Stop trying to sell. Start selling software online. Part THREE.
Written by Dave Collins, SoftwarePromotions Ltd.
In the last two articles (number one and number two) on the subject of selling software online, we’ve covered a lot of ground. We’ve looked at the different types and roles of the salesperson, delved into the minds and behavioural patterns of the buyer, and considered the often-overlooked similarities between the high street and online stores.
The second article emphasised the importance of catering to the needs of the buyer, and how the website should be built around this above everything else. We looked at the sales pitch, spin and propaganda, and how to present the benefits of your product as a direct solution to the buyer’s needs.
In this final and epic conclusion of the Sales trilogy, we’ll be pushing the theory and abstract aside, and tying everything together into a practical, real-world package.
During the course of writing this series of articles, I’ve been engaged in the process of buying a house, and have been spending a considerable amount of time looking for new furniture.
We’ve been visiting a variety of different stores, and have therefore had the opportunity to speak to a fair number of different sales people. Some of them have been excellent. As well as persuading us to part with our hard-earned cash, they have provided me with a clear understanding of what makes a good salesperson.
Many of the skills that we witnessed weren’t quite so impressive, and while we inevitably didn’t purchase anything from those people, their efforts have not been in vain, at least for the purpose of writing this article.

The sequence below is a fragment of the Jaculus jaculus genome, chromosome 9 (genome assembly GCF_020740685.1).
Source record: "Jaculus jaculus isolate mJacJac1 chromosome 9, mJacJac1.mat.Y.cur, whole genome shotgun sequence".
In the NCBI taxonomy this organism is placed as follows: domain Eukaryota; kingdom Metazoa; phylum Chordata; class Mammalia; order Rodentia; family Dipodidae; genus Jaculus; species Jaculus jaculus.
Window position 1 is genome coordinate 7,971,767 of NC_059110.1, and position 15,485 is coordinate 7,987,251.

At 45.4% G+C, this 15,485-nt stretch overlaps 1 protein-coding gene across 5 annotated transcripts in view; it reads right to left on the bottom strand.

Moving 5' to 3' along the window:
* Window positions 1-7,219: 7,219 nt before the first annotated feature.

Contrasting the behaviours of the two gave me the opportunity to draw up a useful list of character traits and working habits. Used as a checklist, they allow you to clearly and definitively label a salesperson as good or bad.
The bad salesperson:
• overly friendly
• overly pushy
• too talkative
• too quiet
• too much information
• too little information
• not interested in my needs
• not listening to my needs
• not feeding my needs
Note how these are all about striking a balance. The salesperson has to talk, and they have to provide information. But the important point is that the amount of information that I want or need is defined by one person – me. If the salesperson can’t read my needs, they will inevitably get it wrong. And there’s nothing like a bad salesperson to push me away from even the greatest of products.
The good salesperson:
• polite, but not cold
• friendly, but not overly so
• listens to me
• watches and gauges my response
• shows me what suits me
• reads my reactions
• acts accordingly
One of the things that I noticed was that the good salesperson will immediately try to find out what I need or want. If I don’t know, they will show me a number of options, and then focus on the ones that interest me most.